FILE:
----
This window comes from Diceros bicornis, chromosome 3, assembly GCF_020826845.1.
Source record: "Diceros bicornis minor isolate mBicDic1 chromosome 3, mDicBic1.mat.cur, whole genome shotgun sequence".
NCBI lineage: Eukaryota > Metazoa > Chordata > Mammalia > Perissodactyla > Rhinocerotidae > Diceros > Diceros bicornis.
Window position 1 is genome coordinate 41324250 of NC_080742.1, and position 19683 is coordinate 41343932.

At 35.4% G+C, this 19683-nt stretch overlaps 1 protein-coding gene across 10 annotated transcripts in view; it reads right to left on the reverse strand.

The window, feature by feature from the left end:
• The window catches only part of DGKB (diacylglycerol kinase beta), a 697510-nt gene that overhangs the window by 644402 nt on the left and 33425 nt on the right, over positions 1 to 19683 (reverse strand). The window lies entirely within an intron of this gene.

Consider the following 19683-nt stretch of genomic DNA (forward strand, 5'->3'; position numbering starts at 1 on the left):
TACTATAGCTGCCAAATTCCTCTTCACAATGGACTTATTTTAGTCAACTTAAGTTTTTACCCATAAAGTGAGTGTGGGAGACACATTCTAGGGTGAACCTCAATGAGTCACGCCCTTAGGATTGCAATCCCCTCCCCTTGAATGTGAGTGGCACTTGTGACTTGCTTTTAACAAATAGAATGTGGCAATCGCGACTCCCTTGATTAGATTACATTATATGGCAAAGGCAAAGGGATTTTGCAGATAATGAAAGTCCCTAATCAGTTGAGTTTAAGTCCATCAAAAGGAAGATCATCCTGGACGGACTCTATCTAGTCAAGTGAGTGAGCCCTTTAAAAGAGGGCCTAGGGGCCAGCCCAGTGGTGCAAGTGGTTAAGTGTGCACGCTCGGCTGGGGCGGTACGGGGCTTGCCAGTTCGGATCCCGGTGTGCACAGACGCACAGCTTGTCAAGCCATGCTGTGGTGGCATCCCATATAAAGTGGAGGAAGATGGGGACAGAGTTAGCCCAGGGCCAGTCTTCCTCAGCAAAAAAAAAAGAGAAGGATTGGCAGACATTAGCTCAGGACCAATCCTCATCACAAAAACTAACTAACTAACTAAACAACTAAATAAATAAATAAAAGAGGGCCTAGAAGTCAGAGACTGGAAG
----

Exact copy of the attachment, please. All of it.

This window comes from Diceros bicornis, chromosome 3, assembly GCF_020826845.1.
Source record: "Diceros bicornis minor isolate mBicDic1 chromosome 3, mDicBic1.mat.cur, whole genome shotgun sequence".
NCBI lineage: Eukaryota > Metazoa > Chordata > Mammalia > Perissodactyla > Rhinocerotidae > Diceros > Diceros bicornis.
Window position 1 is genome coordinate 41324250 of NC_080742.1, and position 19683 is coordinate 41343932.

At 35.4% G+C, this 19683-nt stretch overlaps 1 protein-coding gene across 10 annotated transcripts in view; it reads right to left on the reverse strand.

The window, feature by feature from the left end:
• The window catches only part of DGKB (diacylglycerol kinase beta), a 697510-nt gene that overhangs the window by 644402 nt on the left and 33425 nt on the right, over positions 1 to 19683 (reverse strand). The window lies entirely within an intron of this gene.

Consider the following 19683-nt stretch of genomic DNA (forward strand, 5'->3'; position numbering starts at 1 on the left):
TACTATAGCTGCCAAATTCCTCTTCACAATGGACTTATTTTAGTCAACTTAAGTTTTTACCCATAAAGTGAGTGTGGGAGACACATTCTAGGGTGAACCTCAATGAGTCACGCCCTTAGGATTGCAATCCCCTCCCCTTGAATGTGAGTGGCACTTGTGACTTGCTTTTAACAAATAGAATGTGGCAATCGCGACTCCCTTGATTAGATTACATTATATGGCAAAGGCAAAGGGATTTTGCAGATAATGAAAGTCCCTAATCAGTTGAGTTTAAGTCCATCAAAAGGAAGATCATCCTGGACGGACTCTATCTAGTCAAGTGAGTGAGCCCTTTAAAAGAGGGCCTAGGGGCCAGCCCAGTGGTGCAAGTGGTTAAGTGTGCACGCTCGGCTGGGGCGGTACGGGGCTTGCCAGTTCGGATCCCGGTGTGCACAGACGCACAGCTTGTCAAGCCATGCTGTGGTGGCATCCCATATAAAGTGGAGGAAGATGGGGACAGAGTTAGCCCAGGGCCAGTCTTCCTCAGCAAAAAAAAAAGAGAAGGATTGGCAGACATTAGCTCAGGACCAATCCTCATCACAAAAACTAACTAACTAACTAAACAACTAAATAAATAAATAAAAGAGGGCCTAGAAGTCAGAGACTGGAAG